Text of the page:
Pasta and grain salads are some of my favorite things to take on picnics. They can be made ahead, are good either chilled or at room temperature, and everyone loves them. They are endlessly variable and a great way to use nearly everything in your refrigerator. I always like to add a protein to my salads, whether it is some cubed cheese, chopped meats, chicken, seafood, beans, or legumes. It helps keep people’s blood sugar stable longer. Also, don’t forget that there may be people joining you that are vegetarians. Offering healthier options can also be helpful to those on diets.
One of the most important aspects of serving food on picnics is keeping it at the right temperature. Anything that needs to be kept cold should be served directly from the cooler and the containers closed as soon as everyone has their share. Keep the cooler closed as much as possible. If your foods have been out of refrigeration for more than a few hours, throw away any leftovers. It is better to get rid of them than risk people getting sick.
If you will be cooking proteins at your destination, make sure you keep them well wrapped and completely separate from any other foods to avoid cross contamination. Bring a set of utensils to use with the raw food and a second set to use once it has been cooked. I always have several resealable plastic bags to store dirty utensils in and to haul away our trash.
No matter how you choose to spend your holiday, I hope your day will be full of fun and laughter, good food, good friends, and fantastic fireworks. I am sure you will be creating new memories and family traditions to pass down to the next generation.
Jane’s Tips and Hints:
Potato salad needs to be kept cold for safety reasons. If you are planning on serving it at a barbecue or picnic, place it in a serving bowl and take along a bowl big enough for the serving bowl to fit inside – a wide shallow bowl would be perfect. When you get to your destination, place some ice in the large bowl, nestle the serving bowl in the ice, and add more ice around the edges. This will keep your salad nice and cold, no matter how long it sits out. Replenish ice as needed.
- 6 large russet potatoes, scrubbed
- 2 tbsp kosher salt
- 3 green onions, rinsed
- 2 tbsp sweet pickle relish or 3 sweet gherkins, minced
- 2 stalks celery
- 1/3 to 1/2 cup Light Mayonnaise (preferably Best Foods or Hellman’s)
- About 2 tsp yellow mustard
- 1/2 tsp kosher salt
- 1/2 tsp freshly ground black pepper
- 1 tbsp sweet pickle juice (from jar of pickles)
- Optional ingredients: chopped hard-boiled eggs, cooked and crumbled bacon, corn, chopped bell peppers, minced mild or hot chiles, chopped pepperoncini, halved cherry tomatoes, etc.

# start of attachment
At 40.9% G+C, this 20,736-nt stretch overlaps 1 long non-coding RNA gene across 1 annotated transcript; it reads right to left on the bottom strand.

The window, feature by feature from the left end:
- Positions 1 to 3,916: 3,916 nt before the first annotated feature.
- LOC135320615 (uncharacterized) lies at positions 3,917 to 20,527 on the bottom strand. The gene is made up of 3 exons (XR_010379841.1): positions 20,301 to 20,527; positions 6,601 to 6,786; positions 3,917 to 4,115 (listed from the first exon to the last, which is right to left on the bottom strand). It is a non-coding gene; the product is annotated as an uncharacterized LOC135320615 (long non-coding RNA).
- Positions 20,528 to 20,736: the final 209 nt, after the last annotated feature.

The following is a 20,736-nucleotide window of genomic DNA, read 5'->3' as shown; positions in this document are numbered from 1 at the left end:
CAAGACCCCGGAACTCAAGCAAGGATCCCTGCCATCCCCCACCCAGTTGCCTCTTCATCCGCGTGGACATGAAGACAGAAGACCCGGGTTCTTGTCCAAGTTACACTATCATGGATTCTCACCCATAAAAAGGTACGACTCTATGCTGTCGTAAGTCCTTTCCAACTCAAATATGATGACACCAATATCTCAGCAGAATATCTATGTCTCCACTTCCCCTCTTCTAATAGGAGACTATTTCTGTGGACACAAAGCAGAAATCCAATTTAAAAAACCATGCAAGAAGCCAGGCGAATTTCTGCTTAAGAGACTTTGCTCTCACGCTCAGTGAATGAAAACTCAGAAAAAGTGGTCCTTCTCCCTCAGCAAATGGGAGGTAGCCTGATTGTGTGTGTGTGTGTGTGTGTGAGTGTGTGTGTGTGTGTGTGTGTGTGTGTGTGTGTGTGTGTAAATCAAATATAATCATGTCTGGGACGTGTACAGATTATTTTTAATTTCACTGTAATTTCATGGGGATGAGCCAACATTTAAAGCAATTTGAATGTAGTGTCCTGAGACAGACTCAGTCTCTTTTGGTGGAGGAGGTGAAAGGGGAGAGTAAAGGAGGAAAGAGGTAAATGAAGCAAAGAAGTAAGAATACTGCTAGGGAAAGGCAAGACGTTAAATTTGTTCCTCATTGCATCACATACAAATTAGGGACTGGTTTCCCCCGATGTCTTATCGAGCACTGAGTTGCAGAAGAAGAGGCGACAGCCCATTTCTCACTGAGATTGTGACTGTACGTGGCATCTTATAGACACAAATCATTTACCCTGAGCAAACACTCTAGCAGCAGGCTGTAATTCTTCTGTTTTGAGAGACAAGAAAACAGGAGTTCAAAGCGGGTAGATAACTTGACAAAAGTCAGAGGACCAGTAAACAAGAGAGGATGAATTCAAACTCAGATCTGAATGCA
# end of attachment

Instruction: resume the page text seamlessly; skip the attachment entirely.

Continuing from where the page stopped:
- Place unpeeled potatoes in a large stockpot and cover with water by 2-inches. Bring to a boil over high heat, stir in 2 tbsp kosher salt, reduce heat to medium (keep water at a low boil) and cook until you can easily pierce potatoes with a fork, about 20 minutes. Large potatoes may take longer. Remove from water and set aside to cool.
- Meanwhile, chop onions, sweet pickles and celery into small pieces all about the same size. Transfer to a large mixing bowl.
- In a small bowl, combine the mayonnaise, mustard, salt, pepper, and enough pickle juice to thin it out a bit. Taste and adjust seasonings until you get a flavor balance you like.
- When potatoes are cool enough to handle, but still warm, peel and cut into bite-sized cubes. Add potatoes to bowl with onions, pickles, and celery. Sprinkle liberally with salt and pepper and toss until all ingredients are evenly distributed.
- Pour half of mayonnaise mixture over the top and toss until coated. Add remaining mayonnaise as desired to get the amount of sauce you like. My husband likes his potato salad quite dry, and others like it heavily dressed. Toss until everything is evenly coated. Cover with plastic wrap and chill in the refrigerator until ready to serve, at least 2 hours if possible. Flavors need time to meld and the salad should be served cold.
- Yield: about 6 servings
- 1 (12 oz) bottle of Frontera Chipotle Pineapple Barbecue Sauce
- 1 tbsp Worcestershire sauce
- 1 tbsp maple syrup
- 1 tsp dry mustard
- 4 slices thick-cut bacon, diced, cooked and drained, or use 2 tbsp olive oil instead for vegetarian version
- 1 large onion, chopped finely
- 1 red bell pepper, seeded and chopped finely
- 3 cans cooked white, black, or pinto beans, or a combination; drained and rinsed
- 1/4 to 1/2 cup water, or as needed Hot sauce, optional
- Place rack in center of oven and preheat to 375°F.
- In a bowl, whisk together the barbecue sauce, Worcestershire, maple syrup, and dry mustard. Make sure mustard is completely dissolved.
- Cook bacon in skillet and once done, remove all but 2 tbsp of the renderings, or if you are not using bacon, heat olive oil over medium heat. Sauté onion and bell pepper until translucent and tender, but not mushy, about 3 minutes. Remove from heat.
- Place beans in a large mixing bowl. Add cooked bacon, sautéed onion, and bell pepper. Toss to combine. Pour in barbecue sauce and stir to blend. Add water as needed to get to the consistency you like. Remember that the sauce will thicken as it bakes. Taste and adjust seasonings. You can add some hot sauce if you want a spicier flavor.